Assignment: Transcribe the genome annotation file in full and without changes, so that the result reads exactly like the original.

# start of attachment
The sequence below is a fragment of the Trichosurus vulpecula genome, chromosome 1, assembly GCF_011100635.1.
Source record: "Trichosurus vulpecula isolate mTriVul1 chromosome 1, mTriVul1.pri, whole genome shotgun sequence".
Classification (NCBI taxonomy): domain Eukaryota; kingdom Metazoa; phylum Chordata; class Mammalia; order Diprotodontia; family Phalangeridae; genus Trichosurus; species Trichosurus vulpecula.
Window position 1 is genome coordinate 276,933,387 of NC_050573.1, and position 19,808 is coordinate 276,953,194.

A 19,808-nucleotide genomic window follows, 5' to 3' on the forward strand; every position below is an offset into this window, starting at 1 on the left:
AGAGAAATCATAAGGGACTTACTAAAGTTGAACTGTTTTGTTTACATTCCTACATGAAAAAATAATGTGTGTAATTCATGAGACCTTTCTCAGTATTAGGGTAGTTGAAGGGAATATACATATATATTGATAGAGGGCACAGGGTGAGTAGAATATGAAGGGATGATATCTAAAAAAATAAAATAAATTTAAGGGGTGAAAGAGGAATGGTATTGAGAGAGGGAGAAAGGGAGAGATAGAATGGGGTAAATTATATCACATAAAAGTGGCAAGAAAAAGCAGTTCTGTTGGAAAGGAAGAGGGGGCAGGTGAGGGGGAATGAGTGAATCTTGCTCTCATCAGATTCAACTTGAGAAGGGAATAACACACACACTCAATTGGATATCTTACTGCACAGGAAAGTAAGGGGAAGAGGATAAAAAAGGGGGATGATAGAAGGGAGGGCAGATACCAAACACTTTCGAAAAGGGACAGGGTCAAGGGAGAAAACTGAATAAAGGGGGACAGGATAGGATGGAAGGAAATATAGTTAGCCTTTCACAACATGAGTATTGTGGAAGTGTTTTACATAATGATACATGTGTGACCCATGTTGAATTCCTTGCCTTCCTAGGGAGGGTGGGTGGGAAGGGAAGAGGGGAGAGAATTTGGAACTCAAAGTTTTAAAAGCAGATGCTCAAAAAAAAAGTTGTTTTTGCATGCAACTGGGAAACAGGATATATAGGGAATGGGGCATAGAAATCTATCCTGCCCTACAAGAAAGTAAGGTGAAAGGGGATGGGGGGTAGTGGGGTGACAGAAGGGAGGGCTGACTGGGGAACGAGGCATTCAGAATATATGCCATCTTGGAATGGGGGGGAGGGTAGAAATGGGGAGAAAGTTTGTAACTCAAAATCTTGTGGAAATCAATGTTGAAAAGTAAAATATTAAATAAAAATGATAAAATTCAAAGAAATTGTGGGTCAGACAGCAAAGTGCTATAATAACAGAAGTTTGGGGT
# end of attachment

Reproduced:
The sequence below is a fragment of the Trichosurus vulpecula genome, chromosome 1, assembly GCF_011100635.1.
Source record: "Trichosurus vulpecula isolate mTriVul1 chromosome 1, mTriVul1.pri, whole genome shotgun sequence".
Classification (NCBI taxonomy): domain Eukaryota; kingdom Metazoa; phylum Chordata; class Mammalia; order Diprotodontia; family Phalangeridae; genus Trichosurus; species Trichosurus vulpecula.
Window position 1 is genome coordinate 276,933,387 of NC_050573.1, and position 19,808 is coordinate 276,953,194.

A 19,808-nucleotide genomic window follows, 5' to 3' on the forward strand; every position below is an offset into this window, starting at 1 on the left:
AGAGAAATCATAAGGGACTTACTAAAGTTGAACTGTTTTGTTTACATTCCTACATGAAAAAATAATGTGTGTAATTCATGAGACCTTTCTCAGTATTAGGGTAGTTGAAGGGAATATACATATATATTGATAGAGGGCACAGGGTGAGTAGAATATGAAGGGATGATATCTAAAAAAATAAAATAAATTTAAGGGGTGAAAGAGGAATGGTATTGAGAGAGGGAGAAAGGGAGAGATAGAATGGGGTAAATTATATCACATAAAAGTGGCAAGAAAAAGCAGTTCTGTTGGAAAGGAAGAGGGGGCAGGTGAGGGGGAATGAGTGAATCTTGCTCTCATCAGATTCAACTTGAGAAGGGAATAACACACACACTCAATTGGATATCTTACTGCACAGGAAAGTAAGGGGAAGAGGATAAAAAAGGGGGATGATAGAAGGGAGGGCAGATACCAAACACTTTCGAAAAGGGACAGGGTCAAGGGAGAAAACTGAATAAAGGGGGACAGGATAGGATGGAAGGAAATATAGTTAGCCTTTCACAACATGAGTATTGTGGAAGTGTTTTACATAATGATACATGTGTGACCCATGTTGAATTCCTTGCCTTCCTAGGGAGGGTGGGTGGGAAGGGAAGAGGGGAGAGAATTTGGAACTCAAAGTTTTAAAAGCAGATGCTCAAAAAAAAAGTTGTTTTTGCATGCAACTGGGAAACAGGATATATAGGGAATGGGGCATAGAAATCTATCCTGCCCTACAAGAAAGTAAGGTGAAAGGGGATGGGGGGTAGTGGGGTGACAGAAGGGAGGGCTGACTGGGGAACGAGGCATTCAGAATATATGCCATCTTGGAATGGGGGGGAGGGTAGAAATGGGGAGAAAGTTTGTAACTCAAAATCTTGTGGAAATCAATGTTGAAAAGTAAAATATTAAATAAAAATGATAAAATTCAAAGAAATTGTGGGTCAGACAGCAAAGTGCTATAATAACAGAAGTTTGGGGT